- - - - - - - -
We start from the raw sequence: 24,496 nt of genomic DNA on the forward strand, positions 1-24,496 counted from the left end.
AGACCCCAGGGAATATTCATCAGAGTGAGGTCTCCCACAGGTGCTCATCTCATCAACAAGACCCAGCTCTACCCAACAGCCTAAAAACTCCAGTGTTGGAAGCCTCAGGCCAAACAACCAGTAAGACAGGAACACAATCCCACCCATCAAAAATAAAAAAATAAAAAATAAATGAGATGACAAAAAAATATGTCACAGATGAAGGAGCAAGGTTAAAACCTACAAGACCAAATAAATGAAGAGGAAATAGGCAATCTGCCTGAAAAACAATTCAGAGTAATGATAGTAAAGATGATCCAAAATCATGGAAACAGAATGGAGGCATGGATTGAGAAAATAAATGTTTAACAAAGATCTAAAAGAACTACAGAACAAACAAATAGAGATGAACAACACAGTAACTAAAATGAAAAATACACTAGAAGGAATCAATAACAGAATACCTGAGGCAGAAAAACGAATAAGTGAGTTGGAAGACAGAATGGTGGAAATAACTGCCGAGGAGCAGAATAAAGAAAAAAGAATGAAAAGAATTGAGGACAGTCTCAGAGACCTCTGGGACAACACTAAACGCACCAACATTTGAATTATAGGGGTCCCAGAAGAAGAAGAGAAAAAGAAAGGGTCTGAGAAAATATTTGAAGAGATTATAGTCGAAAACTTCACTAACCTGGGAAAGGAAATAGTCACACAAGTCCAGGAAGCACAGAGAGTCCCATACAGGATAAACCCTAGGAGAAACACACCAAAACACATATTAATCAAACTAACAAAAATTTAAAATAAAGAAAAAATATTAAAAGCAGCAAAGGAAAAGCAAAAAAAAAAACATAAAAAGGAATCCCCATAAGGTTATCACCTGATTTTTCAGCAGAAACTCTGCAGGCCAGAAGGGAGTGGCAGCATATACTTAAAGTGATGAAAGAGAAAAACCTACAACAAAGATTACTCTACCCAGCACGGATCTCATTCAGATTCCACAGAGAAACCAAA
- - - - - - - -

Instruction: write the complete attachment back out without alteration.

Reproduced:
We start from the raw sequence: 24,496 nt of genomic DNA on the forward strand, positions 1-24,496 counted from the left end.
AGACCCCAGGGAATATTCATCAGAGTGAGGTCTCCCACAGGTGCTCATCTCATCAACAAGACCCAGCTCTACCCAACAGCCTAAAAACTCCAGTGTTGGAAGCCTCAGGCCAAACAACCAGTAAGACAGGAACACAATCCCACCCATCAAAAATAAAAAAATAAAAAATAAATGAGATGACAAAAAAATATGTCACAGATGAAGGAGCAAGGTTAAAACCTACAAGACCAAATAAATGAAGAGGAAATAGGCAATCTGCCTGAAAAACAATTCAGAGTAATGATAGTAAAGATGATCCAAAATCATGGAAACAGAATGGAGGCATGGATTGAGAAAATAAATGTTTAACAAAGATCTAAAAGAACTACAGAACAAACAAATAGAGATGAACAACACAGTAACTAAAATGAAAAATACACTAGAAGGAATCAATAACAGAATACCTGAGGCAGAAAAACGAATAAGTGAGTTGGAAGACAGAATGGTGGAAATAACTGCCGAGGAGCAGAATAAAGAAAAAAGAATGAAAAGAATTGAGGACAGTCTCAGAGACCTCTGGGACAACACTAAACGCACCAACATTTGAATTATAGGGGTCCCAGAAGAAGAAGAGAAAAAGAAAGGGTCTGAGAAAATATTTGAAGAGATTATAGTCGAAAACTTCACTAACCTGGGAAAGGAAATAGTCACACAAGTCCAGGAAGCACAGAGAGTCCCATACAGGATAAACCCTAGGAGAAACACACCAAAACACATATTAATCAAACTAACAAAAATTTAAAATAAAGAAAAAATATTAAAAGCAGCAAAGGAAAAGCAAAAAAAAAAACATAAAAAGGAATCCCCATAAGGTTATCACCTGATTTTTCAGCAGAAACTCTGCAGGCCAGAAGGGAGTGGCAGCATATACTTAAAGTGATGAAAGAGAAAAACCTACAACAAAGATTACTCTACCCAGCACGGATCTCATTCAGATTCCACAGAGAAACCAAA